Civil Society and Aid in Africa: A Case of Mistaken Identity?

  • Alan FowlerEmail author
Part of the Nonprofit and Civil Society Studies book series (NCSS, volume 20)


Both the understanding and measurement of civil society in Africa exhibit severe distortions. One result is a gross underestimation of the significance of endogeneity in the forms and applications of civic agency. A concomitant consequence is the (mis-)allocation of international assistance to exogenous ‘semi-detached’ forms of civil society, which relying on overly western and overly optimistic expectations of their roles in development. In the words of an African proverb: ‘a foreigner sees only what he already knows’. Through the lens of aid channels to an externally conceived African civil society, this chapter applies a historical approach to unpack a messy conceptual, empirical and policy terrain. It illustrates the biases and gaps between foreign perception and lived reality in terms of associational functionality and associational formations on the continent. This analysis calls into question an implicit assumption of aid agencies that ‘deep’ civil society is not a player in the ethnic and other factionalisms that shape the socio-political process of governance in many African countries. In order to reach a more subtle and realistic appreciation of development reality, a case is made for re-thinking foreign aid to civil society in terms of proportionality between its exogenous and endogenous expressions.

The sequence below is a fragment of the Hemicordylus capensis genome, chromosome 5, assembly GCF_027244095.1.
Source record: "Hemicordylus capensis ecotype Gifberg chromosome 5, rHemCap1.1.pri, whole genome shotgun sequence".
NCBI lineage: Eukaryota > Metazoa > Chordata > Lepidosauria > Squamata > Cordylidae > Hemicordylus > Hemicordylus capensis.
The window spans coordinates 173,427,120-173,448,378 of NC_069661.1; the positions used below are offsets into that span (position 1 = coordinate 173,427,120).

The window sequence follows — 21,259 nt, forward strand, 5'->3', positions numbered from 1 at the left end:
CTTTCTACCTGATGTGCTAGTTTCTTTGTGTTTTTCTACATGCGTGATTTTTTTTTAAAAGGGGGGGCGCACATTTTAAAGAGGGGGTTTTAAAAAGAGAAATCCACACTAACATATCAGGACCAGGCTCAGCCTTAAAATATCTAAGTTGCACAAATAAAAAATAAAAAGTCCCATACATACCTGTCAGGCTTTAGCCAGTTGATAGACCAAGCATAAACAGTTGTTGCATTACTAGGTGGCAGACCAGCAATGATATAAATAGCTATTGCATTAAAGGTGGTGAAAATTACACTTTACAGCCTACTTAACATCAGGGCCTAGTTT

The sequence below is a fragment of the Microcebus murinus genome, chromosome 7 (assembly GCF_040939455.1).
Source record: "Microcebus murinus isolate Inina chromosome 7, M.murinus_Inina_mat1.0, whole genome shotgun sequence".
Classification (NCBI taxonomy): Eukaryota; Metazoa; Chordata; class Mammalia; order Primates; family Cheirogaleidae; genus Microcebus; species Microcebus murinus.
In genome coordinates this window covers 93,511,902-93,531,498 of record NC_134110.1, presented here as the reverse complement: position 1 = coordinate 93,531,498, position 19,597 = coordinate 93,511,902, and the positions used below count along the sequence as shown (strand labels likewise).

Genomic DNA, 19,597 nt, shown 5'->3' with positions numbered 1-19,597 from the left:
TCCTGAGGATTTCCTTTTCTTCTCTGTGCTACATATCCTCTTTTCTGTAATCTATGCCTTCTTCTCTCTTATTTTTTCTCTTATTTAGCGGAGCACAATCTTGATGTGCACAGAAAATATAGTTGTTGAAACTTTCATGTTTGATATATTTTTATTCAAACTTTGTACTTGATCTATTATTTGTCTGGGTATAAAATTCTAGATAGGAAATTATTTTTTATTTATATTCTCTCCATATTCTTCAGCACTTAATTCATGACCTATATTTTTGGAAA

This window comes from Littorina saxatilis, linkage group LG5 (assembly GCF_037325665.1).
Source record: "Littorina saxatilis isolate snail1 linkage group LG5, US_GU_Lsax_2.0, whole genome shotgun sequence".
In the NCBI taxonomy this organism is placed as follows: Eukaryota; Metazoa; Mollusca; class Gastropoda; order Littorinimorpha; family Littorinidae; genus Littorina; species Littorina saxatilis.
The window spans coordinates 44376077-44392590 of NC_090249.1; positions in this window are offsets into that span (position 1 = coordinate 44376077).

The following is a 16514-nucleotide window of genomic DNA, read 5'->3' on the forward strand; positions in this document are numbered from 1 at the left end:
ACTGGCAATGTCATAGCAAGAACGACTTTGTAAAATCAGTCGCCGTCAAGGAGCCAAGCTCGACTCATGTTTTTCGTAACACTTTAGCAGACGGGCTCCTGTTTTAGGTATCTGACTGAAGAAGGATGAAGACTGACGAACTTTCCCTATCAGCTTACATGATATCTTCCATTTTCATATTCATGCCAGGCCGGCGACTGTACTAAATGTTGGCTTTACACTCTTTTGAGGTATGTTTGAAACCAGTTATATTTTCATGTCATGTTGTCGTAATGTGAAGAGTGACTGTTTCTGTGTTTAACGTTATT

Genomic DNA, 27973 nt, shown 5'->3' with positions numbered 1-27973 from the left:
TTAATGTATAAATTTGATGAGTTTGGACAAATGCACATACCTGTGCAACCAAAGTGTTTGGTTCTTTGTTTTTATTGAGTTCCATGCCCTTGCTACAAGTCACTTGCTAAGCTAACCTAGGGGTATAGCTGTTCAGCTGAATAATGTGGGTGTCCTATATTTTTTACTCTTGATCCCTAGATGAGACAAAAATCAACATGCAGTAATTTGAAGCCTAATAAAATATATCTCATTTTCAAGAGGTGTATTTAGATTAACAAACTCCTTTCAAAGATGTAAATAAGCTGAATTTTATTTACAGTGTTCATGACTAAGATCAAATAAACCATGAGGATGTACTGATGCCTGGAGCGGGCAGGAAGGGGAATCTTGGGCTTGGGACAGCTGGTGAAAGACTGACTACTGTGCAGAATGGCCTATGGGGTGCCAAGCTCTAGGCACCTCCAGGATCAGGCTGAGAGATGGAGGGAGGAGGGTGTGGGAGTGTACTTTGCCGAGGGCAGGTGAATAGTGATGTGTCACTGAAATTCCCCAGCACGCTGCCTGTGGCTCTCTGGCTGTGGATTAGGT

Civil Society Associational Life Overseas Development Assistance Hegemonic Project Civic Agency 
These keywords were added by machine and not by the authors. This process is experimental and the keywords may be updated as the learning algorithm improves.


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Copyright information

© Springer Science+Business Media New York 2014

Authors and Affiliations

  1. 1.International Institute of Social StudiesThe HagueThe Netherlands

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